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Archive for Sunday, November 22, 1998

S TO PAY?

November 22, 1998

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To the editor:

Sometimes it just pays to read two newspapers.

On Saturday, the Journal-World ran an article (``Case built for projects") bemoaning the fact that at the present time it is unlikely that the state will contribute sufficient funds "to build a wider, safer and development-friendly West Sixth Street." State officials have offered $2 million for the project, a sum far less than the projected $6.5 million (or more) that this planned widening of Sixth Street will cost. The article was one of several in the past week that implied that the widening of this road, which is still officially known as Highway 40 as it runs west of Wakarusa, was a vital concern to all members of the community.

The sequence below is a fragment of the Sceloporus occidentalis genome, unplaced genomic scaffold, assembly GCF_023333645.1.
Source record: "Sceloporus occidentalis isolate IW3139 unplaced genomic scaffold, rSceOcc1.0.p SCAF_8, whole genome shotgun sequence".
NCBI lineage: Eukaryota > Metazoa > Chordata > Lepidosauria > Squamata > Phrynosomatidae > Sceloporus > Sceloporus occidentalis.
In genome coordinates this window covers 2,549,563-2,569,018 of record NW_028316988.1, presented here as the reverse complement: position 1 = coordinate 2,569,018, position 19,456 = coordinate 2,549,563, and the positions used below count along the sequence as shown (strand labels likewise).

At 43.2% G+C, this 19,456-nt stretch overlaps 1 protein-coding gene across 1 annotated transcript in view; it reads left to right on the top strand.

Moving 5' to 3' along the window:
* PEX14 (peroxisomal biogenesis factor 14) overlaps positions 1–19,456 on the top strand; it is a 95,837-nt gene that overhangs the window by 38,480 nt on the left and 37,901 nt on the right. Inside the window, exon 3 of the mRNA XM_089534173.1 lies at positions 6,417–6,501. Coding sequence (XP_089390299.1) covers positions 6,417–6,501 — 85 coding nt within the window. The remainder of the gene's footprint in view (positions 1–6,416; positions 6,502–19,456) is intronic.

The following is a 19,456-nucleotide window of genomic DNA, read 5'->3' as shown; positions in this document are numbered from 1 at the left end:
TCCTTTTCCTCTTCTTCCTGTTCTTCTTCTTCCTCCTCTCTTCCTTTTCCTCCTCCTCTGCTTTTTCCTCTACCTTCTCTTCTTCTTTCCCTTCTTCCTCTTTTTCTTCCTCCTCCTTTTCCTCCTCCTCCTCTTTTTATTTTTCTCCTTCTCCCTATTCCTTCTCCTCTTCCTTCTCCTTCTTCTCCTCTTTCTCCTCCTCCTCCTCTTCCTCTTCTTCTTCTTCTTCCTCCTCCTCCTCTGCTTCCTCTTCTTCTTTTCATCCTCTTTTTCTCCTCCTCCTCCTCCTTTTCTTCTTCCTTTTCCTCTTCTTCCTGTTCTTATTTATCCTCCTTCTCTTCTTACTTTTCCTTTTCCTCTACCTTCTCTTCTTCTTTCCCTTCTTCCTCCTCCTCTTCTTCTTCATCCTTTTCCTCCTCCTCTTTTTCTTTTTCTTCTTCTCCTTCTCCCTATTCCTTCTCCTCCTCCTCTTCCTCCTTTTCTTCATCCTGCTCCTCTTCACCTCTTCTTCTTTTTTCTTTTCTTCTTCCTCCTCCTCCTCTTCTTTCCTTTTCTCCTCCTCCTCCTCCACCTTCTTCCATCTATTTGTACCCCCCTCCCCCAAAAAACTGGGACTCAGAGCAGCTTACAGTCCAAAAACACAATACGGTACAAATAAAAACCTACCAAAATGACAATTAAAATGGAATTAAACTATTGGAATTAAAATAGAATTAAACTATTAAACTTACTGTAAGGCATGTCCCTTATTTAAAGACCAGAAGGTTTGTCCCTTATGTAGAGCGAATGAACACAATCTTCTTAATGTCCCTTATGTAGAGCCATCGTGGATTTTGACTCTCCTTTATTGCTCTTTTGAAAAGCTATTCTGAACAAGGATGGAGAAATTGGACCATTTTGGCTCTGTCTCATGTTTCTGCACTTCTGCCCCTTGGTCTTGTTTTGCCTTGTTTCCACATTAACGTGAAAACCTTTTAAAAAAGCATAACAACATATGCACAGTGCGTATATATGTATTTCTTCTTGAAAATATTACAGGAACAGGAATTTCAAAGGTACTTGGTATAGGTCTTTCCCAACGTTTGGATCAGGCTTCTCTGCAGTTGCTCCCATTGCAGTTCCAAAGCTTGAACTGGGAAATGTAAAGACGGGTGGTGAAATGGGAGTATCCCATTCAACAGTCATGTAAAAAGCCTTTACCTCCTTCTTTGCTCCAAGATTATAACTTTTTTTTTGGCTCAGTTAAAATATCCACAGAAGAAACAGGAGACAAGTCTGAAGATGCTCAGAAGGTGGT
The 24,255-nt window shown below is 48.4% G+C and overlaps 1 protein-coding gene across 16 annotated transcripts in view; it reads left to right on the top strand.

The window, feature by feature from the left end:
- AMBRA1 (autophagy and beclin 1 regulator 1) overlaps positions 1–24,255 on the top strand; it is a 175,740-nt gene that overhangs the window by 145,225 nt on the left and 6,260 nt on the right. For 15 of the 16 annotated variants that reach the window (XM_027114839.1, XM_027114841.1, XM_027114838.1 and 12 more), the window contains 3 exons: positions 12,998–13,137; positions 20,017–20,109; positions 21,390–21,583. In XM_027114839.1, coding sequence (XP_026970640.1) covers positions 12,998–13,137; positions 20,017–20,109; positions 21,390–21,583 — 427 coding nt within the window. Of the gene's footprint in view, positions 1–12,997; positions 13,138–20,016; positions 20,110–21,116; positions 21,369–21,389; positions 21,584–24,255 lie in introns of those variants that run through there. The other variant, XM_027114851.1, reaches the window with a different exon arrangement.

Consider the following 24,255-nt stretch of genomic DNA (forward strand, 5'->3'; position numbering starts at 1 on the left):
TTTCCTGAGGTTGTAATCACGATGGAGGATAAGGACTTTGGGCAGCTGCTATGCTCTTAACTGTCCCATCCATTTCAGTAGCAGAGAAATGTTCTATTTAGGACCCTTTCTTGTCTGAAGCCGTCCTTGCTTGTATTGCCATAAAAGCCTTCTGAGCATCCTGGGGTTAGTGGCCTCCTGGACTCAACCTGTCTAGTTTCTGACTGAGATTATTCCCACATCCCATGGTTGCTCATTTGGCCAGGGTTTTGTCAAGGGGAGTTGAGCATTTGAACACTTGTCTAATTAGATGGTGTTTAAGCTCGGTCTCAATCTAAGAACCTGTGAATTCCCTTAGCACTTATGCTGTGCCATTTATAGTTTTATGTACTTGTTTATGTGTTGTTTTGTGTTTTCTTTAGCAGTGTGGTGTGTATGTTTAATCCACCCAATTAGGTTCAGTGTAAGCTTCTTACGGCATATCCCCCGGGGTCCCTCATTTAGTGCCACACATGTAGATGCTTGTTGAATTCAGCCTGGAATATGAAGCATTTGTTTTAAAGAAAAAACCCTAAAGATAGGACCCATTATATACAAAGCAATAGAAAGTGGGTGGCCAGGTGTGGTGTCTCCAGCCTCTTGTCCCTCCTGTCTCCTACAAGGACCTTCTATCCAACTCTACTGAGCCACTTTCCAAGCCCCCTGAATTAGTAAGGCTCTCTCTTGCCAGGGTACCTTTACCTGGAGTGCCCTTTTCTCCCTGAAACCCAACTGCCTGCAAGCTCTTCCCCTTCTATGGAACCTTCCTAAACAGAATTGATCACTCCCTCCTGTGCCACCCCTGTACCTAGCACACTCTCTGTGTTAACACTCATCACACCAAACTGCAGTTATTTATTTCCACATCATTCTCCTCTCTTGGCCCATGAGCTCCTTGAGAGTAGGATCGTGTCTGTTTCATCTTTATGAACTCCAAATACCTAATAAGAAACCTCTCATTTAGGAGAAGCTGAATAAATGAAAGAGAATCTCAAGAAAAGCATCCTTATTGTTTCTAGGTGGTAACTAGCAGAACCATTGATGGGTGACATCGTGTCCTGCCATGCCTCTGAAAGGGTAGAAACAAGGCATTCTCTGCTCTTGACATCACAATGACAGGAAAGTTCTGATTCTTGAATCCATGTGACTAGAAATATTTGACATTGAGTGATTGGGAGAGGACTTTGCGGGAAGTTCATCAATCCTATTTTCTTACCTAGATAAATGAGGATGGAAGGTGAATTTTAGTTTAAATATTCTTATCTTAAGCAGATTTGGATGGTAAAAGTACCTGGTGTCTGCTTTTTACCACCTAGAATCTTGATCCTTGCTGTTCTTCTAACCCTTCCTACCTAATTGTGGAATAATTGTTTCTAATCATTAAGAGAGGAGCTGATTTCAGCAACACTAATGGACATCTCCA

On Sunday, Nov. 16, by contrast, the New York Times ran an article noting that a spate of voter initiatives across the country shared one belief: the desire to halt urban and suburban sprawl. Contrary to the Journal-World's presumption that such developments are necessarily good, American voters seem to have a different impression; in many communities, groups are banding together to purchase farmland to preserve it, a notion that many might presume would be popular in an agricultural state.

Well, the voters of Lawrence and Douglas County did not have an option to vote on whether we want to spend our money to widen Sixth Street/Highway 40. We had no opportunity to express our views about whether we believe it is a good idea to spend millions of dollars to make this area "development friendly." So far we have not had an election to determine if we want to pay higher gasoline taxes to pay for such development, though such a scenario was mentioned in the Journal-World article.

Development might or might not take place along Sixth Street/Highway 40. Some of us might want it to occur, others might not. But I imagine that I am not alone in the belief that all of us should not bear the financial burden of a project that promises to benefit some at the expense of taxpayers, who might need to pay for the road, or downtown businesses, who will lose revenue if their customers shop elsewhere.

Peter C. Mancall,

847 N 1710 Rd.

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